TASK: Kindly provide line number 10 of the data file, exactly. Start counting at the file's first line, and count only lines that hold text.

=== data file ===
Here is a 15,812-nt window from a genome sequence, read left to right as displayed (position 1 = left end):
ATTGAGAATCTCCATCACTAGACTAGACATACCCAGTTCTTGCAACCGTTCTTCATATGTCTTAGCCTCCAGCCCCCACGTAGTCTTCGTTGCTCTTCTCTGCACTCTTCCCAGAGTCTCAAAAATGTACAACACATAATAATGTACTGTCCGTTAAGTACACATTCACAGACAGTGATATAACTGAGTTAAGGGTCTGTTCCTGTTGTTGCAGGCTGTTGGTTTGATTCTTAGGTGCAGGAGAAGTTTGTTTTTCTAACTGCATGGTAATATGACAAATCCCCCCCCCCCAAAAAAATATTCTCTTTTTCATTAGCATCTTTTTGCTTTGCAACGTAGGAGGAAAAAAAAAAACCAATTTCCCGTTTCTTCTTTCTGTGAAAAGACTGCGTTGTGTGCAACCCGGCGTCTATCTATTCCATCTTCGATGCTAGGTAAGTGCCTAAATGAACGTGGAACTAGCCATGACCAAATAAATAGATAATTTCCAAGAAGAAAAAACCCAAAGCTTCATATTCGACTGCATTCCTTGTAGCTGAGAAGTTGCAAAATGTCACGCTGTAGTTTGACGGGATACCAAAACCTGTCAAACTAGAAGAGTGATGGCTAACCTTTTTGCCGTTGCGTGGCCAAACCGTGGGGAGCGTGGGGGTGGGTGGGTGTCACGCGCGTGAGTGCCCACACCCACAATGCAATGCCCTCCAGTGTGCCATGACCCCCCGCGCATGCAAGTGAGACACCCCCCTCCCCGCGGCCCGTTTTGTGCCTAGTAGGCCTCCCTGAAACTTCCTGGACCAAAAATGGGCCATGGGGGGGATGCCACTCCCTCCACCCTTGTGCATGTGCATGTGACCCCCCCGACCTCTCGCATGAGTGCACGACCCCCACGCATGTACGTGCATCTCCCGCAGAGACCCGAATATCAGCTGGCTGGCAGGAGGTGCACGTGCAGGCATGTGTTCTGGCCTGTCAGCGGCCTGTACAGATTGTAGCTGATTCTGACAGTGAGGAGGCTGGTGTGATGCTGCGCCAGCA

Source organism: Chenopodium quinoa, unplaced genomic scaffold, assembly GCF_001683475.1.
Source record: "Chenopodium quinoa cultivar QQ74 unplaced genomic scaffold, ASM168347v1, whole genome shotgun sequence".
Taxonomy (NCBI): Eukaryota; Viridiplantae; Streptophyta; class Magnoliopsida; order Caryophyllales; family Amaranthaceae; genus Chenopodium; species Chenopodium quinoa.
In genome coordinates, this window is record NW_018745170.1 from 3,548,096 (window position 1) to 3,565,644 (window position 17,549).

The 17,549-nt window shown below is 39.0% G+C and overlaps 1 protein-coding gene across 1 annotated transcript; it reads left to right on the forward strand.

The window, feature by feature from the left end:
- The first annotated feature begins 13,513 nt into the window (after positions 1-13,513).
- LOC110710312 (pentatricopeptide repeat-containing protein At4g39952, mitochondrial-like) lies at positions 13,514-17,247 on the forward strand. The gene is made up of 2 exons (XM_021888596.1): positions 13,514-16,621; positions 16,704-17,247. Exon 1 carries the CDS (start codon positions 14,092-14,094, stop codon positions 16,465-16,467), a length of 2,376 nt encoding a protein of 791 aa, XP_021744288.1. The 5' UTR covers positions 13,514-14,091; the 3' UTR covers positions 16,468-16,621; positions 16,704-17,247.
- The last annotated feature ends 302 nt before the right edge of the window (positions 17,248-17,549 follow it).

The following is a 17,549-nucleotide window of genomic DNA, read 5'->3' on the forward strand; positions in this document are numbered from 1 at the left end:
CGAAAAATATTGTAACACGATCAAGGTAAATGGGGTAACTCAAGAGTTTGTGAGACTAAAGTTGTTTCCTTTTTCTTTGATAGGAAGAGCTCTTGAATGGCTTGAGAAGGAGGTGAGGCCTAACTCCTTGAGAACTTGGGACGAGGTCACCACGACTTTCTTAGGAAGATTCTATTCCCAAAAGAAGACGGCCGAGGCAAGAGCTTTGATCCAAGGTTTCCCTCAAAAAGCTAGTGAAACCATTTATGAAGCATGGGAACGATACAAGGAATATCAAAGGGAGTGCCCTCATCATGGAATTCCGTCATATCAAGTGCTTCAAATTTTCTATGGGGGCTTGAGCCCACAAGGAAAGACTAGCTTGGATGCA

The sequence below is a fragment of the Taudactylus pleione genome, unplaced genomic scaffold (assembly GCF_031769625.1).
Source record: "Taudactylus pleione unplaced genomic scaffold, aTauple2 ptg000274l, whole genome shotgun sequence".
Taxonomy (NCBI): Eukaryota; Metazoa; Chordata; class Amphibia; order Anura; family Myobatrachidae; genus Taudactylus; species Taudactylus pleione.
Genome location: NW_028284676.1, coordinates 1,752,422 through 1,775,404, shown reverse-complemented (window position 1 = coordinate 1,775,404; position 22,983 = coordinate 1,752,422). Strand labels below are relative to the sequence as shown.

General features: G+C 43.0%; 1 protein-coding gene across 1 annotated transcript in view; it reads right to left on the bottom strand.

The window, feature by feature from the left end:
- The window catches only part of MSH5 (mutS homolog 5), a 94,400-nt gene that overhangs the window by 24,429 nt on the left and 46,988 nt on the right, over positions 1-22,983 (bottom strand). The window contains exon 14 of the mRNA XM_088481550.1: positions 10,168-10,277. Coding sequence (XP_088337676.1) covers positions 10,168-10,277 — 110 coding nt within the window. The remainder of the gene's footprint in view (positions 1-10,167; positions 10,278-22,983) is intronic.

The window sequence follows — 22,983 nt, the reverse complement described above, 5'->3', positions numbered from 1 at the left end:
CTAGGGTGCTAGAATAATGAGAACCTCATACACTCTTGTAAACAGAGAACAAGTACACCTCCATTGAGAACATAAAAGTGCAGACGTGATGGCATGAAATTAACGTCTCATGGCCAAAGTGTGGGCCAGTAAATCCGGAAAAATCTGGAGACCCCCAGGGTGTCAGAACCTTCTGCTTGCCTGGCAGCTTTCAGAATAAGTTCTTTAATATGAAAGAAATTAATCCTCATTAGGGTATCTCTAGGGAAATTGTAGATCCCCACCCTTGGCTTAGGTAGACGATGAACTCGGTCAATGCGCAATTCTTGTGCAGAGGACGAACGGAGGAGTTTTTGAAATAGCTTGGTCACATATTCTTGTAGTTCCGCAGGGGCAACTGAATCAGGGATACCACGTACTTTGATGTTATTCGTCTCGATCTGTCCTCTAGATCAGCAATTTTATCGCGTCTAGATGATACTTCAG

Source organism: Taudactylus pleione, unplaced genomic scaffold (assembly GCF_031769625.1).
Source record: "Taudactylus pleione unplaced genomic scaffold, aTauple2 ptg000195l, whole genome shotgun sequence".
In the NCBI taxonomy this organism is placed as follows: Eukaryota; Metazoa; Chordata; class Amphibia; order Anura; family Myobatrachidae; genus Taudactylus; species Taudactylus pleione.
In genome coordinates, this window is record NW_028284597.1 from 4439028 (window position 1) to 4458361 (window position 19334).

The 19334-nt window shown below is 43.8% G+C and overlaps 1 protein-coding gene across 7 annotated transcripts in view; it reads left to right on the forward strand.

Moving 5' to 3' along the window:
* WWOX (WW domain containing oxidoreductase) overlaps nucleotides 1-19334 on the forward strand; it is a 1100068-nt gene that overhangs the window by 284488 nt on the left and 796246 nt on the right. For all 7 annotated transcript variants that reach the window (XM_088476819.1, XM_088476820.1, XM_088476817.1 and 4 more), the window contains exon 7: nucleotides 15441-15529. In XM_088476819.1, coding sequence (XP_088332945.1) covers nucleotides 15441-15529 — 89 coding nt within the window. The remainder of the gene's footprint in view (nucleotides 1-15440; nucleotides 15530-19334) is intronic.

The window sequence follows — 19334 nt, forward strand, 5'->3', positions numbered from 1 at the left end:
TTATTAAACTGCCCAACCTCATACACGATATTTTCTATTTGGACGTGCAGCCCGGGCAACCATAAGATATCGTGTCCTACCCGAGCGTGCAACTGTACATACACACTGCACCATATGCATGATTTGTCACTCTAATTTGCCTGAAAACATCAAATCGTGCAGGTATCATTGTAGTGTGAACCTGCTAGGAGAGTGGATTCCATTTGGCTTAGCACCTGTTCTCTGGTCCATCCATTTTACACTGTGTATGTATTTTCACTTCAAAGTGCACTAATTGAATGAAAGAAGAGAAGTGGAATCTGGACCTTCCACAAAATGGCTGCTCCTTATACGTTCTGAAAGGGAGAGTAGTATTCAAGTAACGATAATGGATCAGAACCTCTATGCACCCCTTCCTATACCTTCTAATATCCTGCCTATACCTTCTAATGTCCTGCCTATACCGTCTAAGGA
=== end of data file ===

- LOC110710312 (pentatricopeptide repeat-containing protein At4g39952, mitochondrial-like) lies at positions 13,514-17,247 on the forward strand. The gene is made up of 2 exons (XM_021888596.1): positions 13,514-16,621; positions 16,704-17,247. Exon 1 carries the CDS (start codon positions 14,092-14,094, stop codon positions 16,465-16,467), a length of 2,376 nt encoding a protein of 791 aa, XP_021744288.1. The 5' UTR covers positions 13,514-14,091; the 3' UTR covers positions 16,468-16,621; positions 16,704-17,247.